It’s that time of year again. Half of your facebook is idealistic 20-year-olds proclaiming that this is the year they’ll lose those twenty pounds, and the other half are naysayers proclaiming resolutions are pointless since no one lives up to them anyway. Anyone leftover are probably parents or teachers commenting with words of encouragement or wisdom.
Of course we can set goals at any time of year, but there’s something about the new year, something about writing January 2nd, 2017 that makes you feel as though everything you couldn’t accomplish on December 30th, 2016, is now possible.
We set goals, obviously, to improve ourselves. Whether it’s reading more or working out or watching less youtube or becoming a better gardener, there is something we can all do to self-improve.
But we live in a culture that values complacency and contentment above challenges and self-improvement. In the past, I’ve fallen victim to that sort of thinking. For the last couple years, I’ve let myself fail at my goals and be happy with that. Last year, I said I wanted to blog more, and if I didn’t, I would be okay anyway.
Guess what happened? I hardly blogged at all.
This year, I’m not doing that. This year, I’m holding myself accountable, and I’m talking about my goals with other people in my life, and they’ll hold me accountable. And if, at this time next year, anything is still left undone, I will be disappointed with myself. I haven’t challenged myself with anything that I can’t do.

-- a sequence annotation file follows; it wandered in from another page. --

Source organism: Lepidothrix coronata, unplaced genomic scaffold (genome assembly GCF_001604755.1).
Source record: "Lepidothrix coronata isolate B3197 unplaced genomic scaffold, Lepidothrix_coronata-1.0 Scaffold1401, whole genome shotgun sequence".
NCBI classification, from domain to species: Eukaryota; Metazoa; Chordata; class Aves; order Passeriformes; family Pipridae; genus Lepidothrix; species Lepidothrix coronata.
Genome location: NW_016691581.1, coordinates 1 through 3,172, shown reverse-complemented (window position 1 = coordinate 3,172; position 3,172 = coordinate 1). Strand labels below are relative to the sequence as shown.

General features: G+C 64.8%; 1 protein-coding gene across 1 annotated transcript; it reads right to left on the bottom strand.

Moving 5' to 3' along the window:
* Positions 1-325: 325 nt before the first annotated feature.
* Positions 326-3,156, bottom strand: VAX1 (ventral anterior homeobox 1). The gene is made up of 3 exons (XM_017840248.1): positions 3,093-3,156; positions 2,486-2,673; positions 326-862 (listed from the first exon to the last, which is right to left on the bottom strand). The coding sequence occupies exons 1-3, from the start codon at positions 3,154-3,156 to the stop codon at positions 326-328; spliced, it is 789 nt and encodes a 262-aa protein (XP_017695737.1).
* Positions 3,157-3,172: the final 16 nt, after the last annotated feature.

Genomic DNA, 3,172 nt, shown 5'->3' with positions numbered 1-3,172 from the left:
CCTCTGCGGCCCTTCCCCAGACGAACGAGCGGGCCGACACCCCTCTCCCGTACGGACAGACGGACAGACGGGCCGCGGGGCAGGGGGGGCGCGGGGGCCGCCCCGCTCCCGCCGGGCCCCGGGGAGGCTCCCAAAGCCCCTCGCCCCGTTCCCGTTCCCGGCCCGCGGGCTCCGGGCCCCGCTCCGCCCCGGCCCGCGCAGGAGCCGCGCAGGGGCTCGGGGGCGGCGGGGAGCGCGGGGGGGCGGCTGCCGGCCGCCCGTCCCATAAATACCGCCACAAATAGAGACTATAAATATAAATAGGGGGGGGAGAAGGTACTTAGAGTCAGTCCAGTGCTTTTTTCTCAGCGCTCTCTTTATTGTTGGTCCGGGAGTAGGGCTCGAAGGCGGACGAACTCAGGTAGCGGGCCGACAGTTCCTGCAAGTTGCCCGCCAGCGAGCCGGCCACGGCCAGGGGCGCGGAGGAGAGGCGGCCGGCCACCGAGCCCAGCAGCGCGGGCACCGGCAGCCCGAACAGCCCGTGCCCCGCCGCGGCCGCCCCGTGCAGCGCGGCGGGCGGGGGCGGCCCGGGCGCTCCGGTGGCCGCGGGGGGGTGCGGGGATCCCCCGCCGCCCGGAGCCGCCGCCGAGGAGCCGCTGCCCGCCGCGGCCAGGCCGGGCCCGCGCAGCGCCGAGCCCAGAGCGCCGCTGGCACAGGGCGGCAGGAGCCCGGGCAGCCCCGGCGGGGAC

You know what? I’m a fantastic writer, and Ive been doing myself a disservice by not blogging. So I will blog, once a week, and at the end of the year I’ll have 52 new blog posts up.
You know what? I have plenty of time in my day that I’m wasting on Netflix or youtube. There’s no reason that I can’t read 100 books, so I will.
You know what? After all that time has been reallocated to reading, there will still be time left I’m wasting. Even when it’s freezing out, there are stairs in my house, I can walk up and down them. There’s no reason I should spend 8 hours of my day sedentary.
You know what? There is plenty of food in my house. There’s no reason I should be eating less then 3 servings of vegetables each day.
This is why we set goals. First, we challenge ourselves to do the things we can do, but aren’t or won’t. And then we push further. There’s more satisfaction in challenge than contentment. At the end of the year, I’ll have something to show for this.